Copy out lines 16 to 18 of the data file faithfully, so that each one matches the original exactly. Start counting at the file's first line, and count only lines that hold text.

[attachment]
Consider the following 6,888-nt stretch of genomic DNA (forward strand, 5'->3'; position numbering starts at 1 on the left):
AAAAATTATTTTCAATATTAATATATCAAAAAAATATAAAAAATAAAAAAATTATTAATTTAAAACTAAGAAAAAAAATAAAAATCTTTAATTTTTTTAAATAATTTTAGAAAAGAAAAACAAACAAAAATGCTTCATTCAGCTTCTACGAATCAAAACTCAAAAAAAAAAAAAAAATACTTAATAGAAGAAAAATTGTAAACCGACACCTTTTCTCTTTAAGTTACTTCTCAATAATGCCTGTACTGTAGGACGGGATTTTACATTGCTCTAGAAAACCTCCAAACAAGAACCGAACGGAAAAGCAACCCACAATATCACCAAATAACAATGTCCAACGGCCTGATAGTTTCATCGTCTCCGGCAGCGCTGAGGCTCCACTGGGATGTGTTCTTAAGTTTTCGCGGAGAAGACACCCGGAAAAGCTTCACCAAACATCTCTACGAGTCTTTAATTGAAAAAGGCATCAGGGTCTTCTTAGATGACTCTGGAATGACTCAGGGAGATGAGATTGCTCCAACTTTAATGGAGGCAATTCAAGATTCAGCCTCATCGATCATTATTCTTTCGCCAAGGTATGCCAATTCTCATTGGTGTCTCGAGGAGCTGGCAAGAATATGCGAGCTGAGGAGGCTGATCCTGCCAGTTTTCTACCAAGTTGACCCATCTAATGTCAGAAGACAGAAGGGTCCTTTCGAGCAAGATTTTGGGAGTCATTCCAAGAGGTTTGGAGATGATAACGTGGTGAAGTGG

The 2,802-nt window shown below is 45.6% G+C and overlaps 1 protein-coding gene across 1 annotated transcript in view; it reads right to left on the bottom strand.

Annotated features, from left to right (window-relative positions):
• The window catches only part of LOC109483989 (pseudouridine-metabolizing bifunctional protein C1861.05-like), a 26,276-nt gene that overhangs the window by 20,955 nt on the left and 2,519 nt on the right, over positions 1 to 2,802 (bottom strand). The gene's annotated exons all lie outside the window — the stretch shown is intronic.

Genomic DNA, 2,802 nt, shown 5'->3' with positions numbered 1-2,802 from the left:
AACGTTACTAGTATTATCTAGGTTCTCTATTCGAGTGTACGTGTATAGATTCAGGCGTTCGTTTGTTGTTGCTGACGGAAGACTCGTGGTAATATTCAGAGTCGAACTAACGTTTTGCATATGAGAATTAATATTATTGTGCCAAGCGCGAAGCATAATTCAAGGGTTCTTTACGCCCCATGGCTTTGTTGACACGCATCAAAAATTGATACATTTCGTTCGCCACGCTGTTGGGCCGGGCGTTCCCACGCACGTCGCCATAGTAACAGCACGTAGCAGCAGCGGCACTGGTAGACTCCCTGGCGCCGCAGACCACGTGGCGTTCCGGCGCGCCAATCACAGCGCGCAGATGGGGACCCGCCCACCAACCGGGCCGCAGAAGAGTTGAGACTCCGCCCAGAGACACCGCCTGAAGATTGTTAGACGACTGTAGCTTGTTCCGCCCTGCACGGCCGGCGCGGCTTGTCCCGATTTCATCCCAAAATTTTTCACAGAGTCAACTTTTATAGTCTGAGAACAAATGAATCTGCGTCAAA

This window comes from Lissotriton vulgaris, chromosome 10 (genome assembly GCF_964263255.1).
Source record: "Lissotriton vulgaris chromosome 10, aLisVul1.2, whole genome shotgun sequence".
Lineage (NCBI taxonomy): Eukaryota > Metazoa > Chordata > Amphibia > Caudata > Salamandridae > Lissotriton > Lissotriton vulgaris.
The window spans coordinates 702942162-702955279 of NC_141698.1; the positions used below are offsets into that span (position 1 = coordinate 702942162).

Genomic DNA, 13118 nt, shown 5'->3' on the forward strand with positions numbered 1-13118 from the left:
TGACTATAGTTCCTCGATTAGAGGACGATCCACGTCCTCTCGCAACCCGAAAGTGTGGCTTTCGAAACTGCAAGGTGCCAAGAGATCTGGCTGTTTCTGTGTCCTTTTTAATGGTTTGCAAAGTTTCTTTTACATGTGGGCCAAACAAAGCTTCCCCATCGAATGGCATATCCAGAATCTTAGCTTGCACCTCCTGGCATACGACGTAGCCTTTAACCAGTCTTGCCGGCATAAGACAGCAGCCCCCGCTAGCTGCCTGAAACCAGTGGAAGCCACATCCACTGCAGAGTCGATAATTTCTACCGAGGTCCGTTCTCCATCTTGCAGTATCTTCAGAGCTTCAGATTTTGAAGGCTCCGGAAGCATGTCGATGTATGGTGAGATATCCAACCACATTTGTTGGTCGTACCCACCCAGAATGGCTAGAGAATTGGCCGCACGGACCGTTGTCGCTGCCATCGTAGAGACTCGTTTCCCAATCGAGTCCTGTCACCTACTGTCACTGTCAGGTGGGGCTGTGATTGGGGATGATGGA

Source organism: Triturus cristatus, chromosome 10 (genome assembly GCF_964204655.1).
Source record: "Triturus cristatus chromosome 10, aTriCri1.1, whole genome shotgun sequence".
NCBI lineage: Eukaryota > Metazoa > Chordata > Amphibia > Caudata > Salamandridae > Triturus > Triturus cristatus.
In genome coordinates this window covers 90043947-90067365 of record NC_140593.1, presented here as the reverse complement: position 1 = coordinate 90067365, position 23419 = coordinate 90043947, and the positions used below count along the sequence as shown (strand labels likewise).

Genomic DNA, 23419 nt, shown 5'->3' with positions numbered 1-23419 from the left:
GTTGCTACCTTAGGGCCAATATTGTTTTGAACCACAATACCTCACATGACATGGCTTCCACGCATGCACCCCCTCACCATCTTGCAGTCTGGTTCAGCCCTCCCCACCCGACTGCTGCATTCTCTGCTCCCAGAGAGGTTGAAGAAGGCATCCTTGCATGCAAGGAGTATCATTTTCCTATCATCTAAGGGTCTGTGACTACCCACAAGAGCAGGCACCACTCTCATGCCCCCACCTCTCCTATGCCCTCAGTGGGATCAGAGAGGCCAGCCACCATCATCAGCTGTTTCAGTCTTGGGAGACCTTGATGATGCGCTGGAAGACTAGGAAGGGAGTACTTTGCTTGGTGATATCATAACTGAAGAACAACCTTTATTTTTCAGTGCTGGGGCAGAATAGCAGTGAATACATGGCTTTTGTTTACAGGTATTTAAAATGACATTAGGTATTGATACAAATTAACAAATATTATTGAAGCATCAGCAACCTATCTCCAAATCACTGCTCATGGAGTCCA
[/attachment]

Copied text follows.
NCBI lineage: Eukaryota > Metazoa > Chordata > Amphibia > Caudata > Salamandridae > Triturus > Triturus cristatus.
In genome coordinates this window covers 90043947-90067365 of record NC_140593.1, presented here as the reverse complement: position 1 = coordinate 90067365, position 23419 = coordinate 90043947, and the positions used below count along the sequence as shown (strand labels likewise).

Genomic DNA, 23419 nt, shown 5'->3' with positions numbered 1-23419 from the left: